There is over 1.8 million truck driving jobs in the United States. And the industry needs more drivers.
There are great reasons to become a truck driver. The pay is good and there are tons of benefits like a full pension, health insurance, and a 401k.
The downside is you travel a lot of the time. But sometimes, that travel pays off in other ways.
Especially when it’s time to pay your taxes. Luckily, there are a few tax deductions for truck drivers most other people don’t get.
We want to help you get a bigger refund this year. Keep reading to learn what truck driver deductions you need to know about.
Determine Your Tax Home in Order to Receive Tax Deductions for Truck Drivers
Since truck drivers travel so much, it’s often harder for them to have a permanent home. However, if you want to claim any deductions, the IRS requires you to have a “tax home”.
A tax home means you must have a permanent location where you receive mail. You’ll need to use that same address to pay your taxes.
When to Use your Business as a Tax Home
Most use their regular place of business as their tax home. In this case, it won’t matter where you live.
Your tax home also includes the whole city or general area where your business or work is located. For those with more than one business location, use your main place of business as your tax home.
When to Use Your Home as a Tax Home
If there is no main place of business, use where you live regularly as your tax home. And for those who don’t have a regular place of business and no home you live at regularly, you’re considered a transient. In these cases, your tax home is wherever you work.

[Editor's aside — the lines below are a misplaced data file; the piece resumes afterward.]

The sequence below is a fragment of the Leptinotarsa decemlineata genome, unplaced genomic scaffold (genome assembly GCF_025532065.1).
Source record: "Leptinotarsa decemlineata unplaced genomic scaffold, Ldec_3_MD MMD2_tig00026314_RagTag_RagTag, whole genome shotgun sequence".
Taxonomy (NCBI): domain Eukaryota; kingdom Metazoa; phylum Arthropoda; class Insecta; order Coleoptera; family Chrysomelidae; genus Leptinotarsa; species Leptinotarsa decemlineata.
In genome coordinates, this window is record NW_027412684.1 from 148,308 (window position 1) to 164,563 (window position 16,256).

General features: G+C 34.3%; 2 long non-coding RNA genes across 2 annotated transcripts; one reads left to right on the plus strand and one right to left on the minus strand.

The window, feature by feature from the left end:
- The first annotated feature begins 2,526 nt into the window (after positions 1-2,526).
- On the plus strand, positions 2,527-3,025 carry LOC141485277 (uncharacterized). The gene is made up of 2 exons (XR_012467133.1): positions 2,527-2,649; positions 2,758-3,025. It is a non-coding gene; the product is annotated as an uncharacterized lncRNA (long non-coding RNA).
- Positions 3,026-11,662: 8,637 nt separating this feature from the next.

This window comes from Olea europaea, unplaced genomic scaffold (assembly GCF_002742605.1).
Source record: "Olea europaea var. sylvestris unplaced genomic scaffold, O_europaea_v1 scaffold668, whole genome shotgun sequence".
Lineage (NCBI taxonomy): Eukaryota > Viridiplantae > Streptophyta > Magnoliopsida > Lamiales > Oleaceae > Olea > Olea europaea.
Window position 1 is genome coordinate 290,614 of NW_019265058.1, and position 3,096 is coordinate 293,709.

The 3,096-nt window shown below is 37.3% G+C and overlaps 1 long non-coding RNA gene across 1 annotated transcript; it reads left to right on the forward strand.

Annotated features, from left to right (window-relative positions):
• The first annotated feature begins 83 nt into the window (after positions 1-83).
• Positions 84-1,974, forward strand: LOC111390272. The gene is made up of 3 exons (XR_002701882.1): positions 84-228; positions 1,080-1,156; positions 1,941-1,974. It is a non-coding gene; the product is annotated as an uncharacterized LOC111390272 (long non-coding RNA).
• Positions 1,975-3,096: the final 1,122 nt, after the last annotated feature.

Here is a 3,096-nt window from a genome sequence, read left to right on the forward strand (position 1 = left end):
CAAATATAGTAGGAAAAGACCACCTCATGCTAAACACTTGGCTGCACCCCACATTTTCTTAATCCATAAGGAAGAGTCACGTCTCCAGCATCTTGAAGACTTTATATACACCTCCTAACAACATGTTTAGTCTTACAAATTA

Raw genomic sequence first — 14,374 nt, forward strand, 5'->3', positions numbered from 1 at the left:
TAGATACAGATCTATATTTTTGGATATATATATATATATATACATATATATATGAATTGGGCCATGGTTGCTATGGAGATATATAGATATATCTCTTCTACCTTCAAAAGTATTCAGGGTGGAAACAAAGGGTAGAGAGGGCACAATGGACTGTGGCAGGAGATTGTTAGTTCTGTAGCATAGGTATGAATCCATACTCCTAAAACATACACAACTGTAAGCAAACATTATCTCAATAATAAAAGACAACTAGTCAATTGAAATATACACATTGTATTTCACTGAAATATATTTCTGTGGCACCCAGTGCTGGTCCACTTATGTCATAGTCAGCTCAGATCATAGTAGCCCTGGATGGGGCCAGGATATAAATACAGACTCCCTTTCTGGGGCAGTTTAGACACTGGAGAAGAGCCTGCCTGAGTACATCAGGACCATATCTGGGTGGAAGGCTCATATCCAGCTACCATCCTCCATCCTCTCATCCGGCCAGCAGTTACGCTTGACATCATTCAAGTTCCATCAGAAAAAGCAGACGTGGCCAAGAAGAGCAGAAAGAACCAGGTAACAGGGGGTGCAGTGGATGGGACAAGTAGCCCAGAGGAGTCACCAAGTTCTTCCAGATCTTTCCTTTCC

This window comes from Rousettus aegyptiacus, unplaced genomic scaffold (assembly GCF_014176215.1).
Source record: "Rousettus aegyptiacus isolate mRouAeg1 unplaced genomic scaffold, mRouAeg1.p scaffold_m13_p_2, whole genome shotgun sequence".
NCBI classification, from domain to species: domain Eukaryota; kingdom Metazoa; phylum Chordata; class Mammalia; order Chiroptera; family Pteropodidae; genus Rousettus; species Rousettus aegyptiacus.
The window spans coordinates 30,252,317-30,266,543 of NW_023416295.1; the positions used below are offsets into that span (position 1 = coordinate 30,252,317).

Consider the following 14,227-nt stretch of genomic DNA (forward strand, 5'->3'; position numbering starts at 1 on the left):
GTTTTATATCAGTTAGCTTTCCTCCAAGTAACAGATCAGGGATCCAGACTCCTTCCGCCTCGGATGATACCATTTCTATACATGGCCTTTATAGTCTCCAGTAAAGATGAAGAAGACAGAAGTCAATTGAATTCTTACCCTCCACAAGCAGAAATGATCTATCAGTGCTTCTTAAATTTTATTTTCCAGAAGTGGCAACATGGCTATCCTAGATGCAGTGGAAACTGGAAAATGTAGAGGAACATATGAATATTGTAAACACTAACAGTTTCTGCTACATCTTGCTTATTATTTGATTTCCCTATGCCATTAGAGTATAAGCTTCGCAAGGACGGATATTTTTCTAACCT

Truck driver expenses differ depending on whether you travel for work or not. If you’re local, you can’t deduct travel expenses.
Travel Expense Requirements
To get travel expense deductions you must be away from your tax home for longer than a day’s work. You also must need to sleep or rest due to work demands while away from home to use travel expenses.
If you return from work the same day you left and also have an hour off for lunch in between jobs, it’s not considered traveling from home.
Common Travel Deductions
However, if you do travel for work, you can deduct expenses such as transportation to and from work. Expenses also include your meals, including tips.
Keep in mind that there is a per diem cost for meals of $66 per day.
Your lodging is also considered a travel expense. Always keep all of your on-the-road travel receipts.
Keep a List
You should also create your own tax deductions for truck drivers list to help you document the amount, time, place, and business purpose for each expense to back up these expense claims.
Other truck driver tax deductions you can take are personal necessities. These are only items you’ll need to work on the road.
Which means that any calculators, overalls (or other specialized clothing), luggage, log book papers, gloves, sunglasses or coolers for food are deductible. Even mini-fridges and bedding for your sleeping berth are deductible.